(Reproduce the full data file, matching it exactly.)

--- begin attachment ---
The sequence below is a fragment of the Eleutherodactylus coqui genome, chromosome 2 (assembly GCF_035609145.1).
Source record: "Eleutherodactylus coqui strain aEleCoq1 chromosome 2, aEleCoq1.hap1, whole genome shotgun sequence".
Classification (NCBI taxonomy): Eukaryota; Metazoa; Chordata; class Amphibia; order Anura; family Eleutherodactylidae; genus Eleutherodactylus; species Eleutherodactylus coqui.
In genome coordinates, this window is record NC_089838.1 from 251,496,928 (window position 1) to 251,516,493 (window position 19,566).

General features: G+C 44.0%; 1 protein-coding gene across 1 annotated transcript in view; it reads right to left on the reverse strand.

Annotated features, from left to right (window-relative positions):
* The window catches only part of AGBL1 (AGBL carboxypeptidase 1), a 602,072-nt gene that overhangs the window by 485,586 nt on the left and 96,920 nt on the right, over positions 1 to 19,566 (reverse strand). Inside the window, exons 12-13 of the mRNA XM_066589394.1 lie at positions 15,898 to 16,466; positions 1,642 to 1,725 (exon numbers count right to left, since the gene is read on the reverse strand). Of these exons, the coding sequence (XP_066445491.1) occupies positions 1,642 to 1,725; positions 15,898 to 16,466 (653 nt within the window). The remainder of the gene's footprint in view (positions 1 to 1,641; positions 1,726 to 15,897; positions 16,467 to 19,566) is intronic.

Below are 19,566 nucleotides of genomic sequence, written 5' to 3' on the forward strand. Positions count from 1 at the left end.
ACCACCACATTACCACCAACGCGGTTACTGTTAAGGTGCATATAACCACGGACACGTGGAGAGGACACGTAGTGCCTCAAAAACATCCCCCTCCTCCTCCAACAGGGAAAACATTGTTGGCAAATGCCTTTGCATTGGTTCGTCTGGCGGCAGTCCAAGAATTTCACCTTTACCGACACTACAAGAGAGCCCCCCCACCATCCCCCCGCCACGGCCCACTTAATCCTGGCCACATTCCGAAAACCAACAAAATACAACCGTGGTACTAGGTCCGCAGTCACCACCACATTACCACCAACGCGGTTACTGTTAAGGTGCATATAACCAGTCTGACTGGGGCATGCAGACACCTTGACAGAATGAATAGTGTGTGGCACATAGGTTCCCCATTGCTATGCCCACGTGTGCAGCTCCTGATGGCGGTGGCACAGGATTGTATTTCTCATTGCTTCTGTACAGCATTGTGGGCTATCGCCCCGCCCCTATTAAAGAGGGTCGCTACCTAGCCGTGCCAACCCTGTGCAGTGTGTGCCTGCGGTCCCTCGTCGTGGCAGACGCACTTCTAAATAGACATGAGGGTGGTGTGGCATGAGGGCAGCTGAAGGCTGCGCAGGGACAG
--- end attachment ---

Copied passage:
The sequence below is a fragment of the Eleutherodactylus coqui genome, chromosome 2 (assembly GCF_035609145.1).
Source record: "Eleutherodactylus coqui strain aEleCoq1 chromosome 2, aEleCoq1.hap1, whole genome shotgun sequence".
Classification (NCBI taxonomy): Eukaryota; Metazoa; Chordata; class Amphibia; order Anura; family Eleutherodactylidae; genus Eleutherodactylus; species Eleutherodactylus coqui.
In genome coordinates, this window is record NC_089838.1 from 251,496,928 (window position 1) to 251,516,493 (window position 19,566).

General features: G+C 44.0%; 1 protein-coding gene across 1 annotated transcript in view; it reads right to left on the reverse strand.

Annotated features, from left to right (window-relative positions):
* The window catches only part of AGBL1 (AGBL carboxypeptidase 1), a 602,072-nt gene that overhangs the window by 485,586 nt on the left and 96,920 nt on the right, over positions 1 to 19,566 (reverse strand). Inside the window, exons 12-13 of the mRNA XM_066589394.1 lie at positions 15,898 to 16,466; positions 1,642 to 1,725 (exon numbers count right to left, since the gene is read on the reverse strand). Of these exons, the coding sequence (XP_066445491.1) occupies positions 1,642 to 1,725; positions 15,898 to 16,466 (653 nt within the window). The remainder of the gene's footprint in view (positions 1 to 1,641; positions 1,726 to 15,897; positions 16,467 to 19,566) is intronic.

Below are 19,566 nucleotides of genomic sequence, written 5' to 3' on the forward strand. Positions count from 1 at the left end.
ACCACCACATTACCACCAACGCGGTTACTGTTAAGGTGCATATAACCACGGACACGTGGAGAGGACACGTAGTGCCTCAAAAACATCCCCCTCCTCCTCCAACAGGGAAAACATTGTTGGCAAATGCCTTTGCATTGGTTCGTCTGGCGGCAGTCCAAGAATTTCACCTTTACCGACACTACAAGAGAGCCCCCCCACCATCCCCCCGCCACGGCCCACTTAATCCTGGCCACATTCCGAAAACCAACAAAATACAACCGTGGTACTAGGTCCGCAGTCACCACCACATTACCACCAACGCGGTTACTGTTAAGGTGCATATAACCAGTCTGACTGGGGCATGCAGACACCTTGACAGAATGAATAGTGTGTGGCACATAGGTTCCCCATTGCTATGCCCACGTGTGCAGCTCCTGATGGCGGTGGCACAGGATTGTATTTCTCATTGCTTCTGTACAGCATTGTGGGCTATCGCCCCGCCCCTATTAAAGAGGGTCGCTACCTAGCCGTGCCAACCCTGTGCAGTGTGTGCCTGCGGTCCCTCGTCGTGGCAGACGCACTTCTAAATAGACATGAGGGTGGTGTGGCATGAGGGCAGCTGAAGGCTGCGCAGGGACAG